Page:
From the Record Shelves #190

Strut Miss Lizzie

LP Jazzology J-31

On the back of the sleeve of this LP that I bought secondhand there are the autographs of Tony Parenti and Max Kaminsky, and they also wrote the date, October 20, 1968. I have no idea where they played that day, but I think that those recordings were made only one or a couple of years before that. Jazzology has a policy of never mentioning the recording dates, maybe because they think that the music is timeless.

Jimmy Ryan died in 1963, and his club was closed and demolished the year before. But the band on the LP kept up the name and played six days of the week at a new location a few blocks away.

Their dixieland music is not sensational but of a high standard and enjoyable.

Parenti and Kaminsky do what we expect from them, the former playing his clarinet parts with the usual bravura and the latter with a limited trumpet style, most effective in the ensemble.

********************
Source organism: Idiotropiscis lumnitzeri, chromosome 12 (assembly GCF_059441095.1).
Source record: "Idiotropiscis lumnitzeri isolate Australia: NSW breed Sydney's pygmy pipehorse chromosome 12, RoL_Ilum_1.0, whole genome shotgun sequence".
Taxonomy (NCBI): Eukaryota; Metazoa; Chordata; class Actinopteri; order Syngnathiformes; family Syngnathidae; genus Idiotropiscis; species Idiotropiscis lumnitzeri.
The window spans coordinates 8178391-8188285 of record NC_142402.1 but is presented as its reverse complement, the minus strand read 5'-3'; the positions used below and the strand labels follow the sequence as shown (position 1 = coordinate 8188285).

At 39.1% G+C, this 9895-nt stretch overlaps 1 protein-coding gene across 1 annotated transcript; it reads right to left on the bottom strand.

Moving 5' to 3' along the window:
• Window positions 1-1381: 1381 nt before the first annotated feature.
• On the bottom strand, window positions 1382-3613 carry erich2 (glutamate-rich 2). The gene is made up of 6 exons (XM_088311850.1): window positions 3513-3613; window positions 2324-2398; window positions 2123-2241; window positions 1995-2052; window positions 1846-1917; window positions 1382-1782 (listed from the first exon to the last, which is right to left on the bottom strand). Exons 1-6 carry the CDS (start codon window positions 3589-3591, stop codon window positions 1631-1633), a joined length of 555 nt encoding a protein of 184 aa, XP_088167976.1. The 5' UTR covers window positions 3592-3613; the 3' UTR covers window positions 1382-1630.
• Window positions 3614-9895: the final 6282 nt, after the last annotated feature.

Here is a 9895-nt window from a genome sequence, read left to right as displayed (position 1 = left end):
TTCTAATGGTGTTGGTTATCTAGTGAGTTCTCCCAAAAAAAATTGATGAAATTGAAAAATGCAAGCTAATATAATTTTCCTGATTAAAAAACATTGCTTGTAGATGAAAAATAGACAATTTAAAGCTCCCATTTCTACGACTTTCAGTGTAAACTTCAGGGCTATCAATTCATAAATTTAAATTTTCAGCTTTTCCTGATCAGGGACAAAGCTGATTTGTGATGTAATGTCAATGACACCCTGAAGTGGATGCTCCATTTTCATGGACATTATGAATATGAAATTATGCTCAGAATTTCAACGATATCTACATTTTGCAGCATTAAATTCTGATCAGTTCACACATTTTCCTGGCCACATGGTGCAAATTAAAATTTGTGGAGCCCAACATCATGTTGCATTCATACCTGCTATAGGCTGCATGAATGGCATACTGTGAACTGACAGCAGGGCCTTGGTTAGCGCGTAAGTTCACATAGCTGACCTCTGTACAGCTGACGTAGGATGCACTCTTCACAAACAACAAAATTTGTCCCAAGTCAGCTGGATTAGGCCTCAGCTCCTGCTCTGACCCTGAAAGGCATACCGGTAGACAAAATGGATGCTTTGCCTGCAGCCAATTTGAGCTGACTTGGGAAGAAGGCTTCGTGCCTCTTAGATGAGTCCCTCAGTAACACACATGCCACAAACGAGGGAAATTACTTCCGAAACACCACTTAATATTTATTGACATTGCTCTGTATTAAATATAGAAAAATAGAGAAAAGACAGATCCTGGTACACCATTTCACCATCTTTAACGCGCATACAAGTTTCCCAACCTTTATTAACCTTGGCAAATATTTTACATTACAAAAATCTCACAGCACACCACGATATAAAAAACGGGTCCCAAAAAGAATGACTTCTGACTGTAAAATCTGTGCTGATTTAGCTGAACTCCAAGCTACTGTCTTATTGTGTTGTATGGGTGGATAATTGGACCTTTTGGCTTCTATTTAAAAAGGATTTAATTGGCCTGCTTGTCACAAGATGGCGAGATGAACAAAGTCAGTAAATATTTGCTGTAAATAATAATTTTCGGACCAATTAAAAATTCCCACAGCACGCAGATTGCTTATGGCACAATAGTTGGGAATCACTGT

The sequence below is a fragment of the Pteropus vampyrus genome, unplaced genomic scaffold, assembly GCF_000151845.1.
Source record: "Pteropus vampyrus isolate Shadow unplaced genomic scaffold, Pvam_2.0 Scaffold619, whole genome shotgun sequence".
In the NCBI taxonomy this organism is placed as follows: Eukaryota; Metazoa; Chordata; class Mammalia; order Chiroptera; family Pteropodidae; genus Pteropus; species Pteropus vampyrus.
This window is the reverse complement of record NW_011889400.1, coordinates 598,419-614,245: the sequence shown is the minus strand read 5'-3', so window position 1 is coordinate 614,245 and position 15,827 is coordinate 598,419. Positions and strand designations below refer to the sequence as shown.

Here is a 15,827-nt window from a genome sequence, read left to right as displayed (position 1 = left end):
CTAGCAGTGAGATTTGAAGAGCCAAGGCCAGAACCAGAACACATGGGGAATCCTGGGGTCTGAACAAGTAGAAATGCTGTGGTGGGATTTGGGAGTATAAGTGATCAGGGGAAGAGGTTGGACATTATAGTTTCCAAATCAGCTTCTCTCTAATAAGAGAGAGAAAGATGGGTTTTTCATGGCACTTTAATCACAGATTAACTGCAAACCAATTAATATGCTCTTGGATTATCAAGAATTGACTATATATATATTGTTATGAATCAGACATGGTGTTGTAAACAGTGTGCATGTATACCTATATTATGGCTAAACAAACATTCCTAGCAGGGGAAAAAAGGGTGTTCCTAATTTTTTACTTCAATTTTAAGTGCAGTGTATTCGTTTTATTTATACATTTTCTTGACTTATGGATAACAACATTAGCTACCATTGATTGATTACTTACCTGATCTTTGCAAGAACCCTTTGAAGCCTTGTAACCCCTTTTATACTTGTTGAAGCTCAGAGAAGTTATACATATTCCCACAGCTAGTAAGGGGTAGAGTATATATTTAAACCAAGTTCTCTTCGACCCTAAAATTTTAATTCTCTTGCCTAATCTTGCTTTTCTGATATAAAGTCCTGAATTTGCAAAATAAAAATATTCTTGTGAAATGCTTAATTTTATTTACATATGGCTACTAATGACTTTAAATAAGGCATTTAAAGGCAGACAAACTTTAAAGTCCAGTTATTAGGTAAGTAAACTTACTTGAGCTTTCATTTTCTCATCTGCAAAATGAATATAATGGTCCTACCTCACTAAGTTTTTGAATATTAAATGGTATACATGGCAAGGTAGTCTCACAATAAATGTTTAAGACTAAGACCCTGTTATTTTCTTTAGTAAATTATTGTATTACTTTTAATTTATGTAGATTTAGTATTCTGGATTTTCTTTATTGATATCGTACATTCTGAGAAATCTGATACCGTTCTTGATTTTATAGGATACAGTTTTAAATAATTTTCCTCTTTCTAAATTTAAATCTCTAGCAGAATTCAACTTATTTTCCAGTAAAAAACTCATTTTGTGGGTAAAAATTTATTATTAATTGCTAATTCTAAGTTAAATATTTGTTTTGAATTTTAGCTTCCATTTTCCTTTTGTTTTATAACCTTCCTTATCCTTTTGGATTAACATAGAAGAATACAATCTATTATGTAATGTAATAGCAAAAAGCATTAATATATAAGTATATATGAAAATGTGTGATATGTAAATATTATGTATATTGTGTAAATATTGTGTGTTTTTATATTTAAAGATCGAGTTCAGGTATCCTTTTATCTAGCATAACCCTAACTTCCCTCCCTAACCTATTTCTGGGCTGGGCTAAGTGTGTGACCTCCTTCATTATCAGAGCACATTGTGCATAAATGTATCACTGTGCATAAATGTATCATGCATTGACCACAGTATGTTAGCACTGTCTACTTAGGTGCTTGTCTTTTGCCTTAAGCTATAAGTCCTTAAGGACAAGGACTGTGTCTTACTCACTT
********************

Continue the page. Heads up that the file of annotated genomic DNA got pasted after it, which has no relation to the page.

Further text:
Conrad Janis is on trombone, and on piano we hear Dick Wellstood. It is a banjo-tuba band, which was not very common in the sixties, and on those instruments we hear Davis Quinn and Joe Henshaw. The last one to mention is maybe the most important, the great New Orleans drummer Zutty Singleton, who was there already at the opening of the old Jimmy Ryan’s in 1940.

Tony Parenti was the first artist to record for the producer of the present session, George H. Buck, in 1949.

The tune that they play is by Creamer-Layton and was published in 1921. One reason that it lives on is a recording by Irving Mills in 1930 where Bix Beiderbecke plays a solo chorus, one of his last.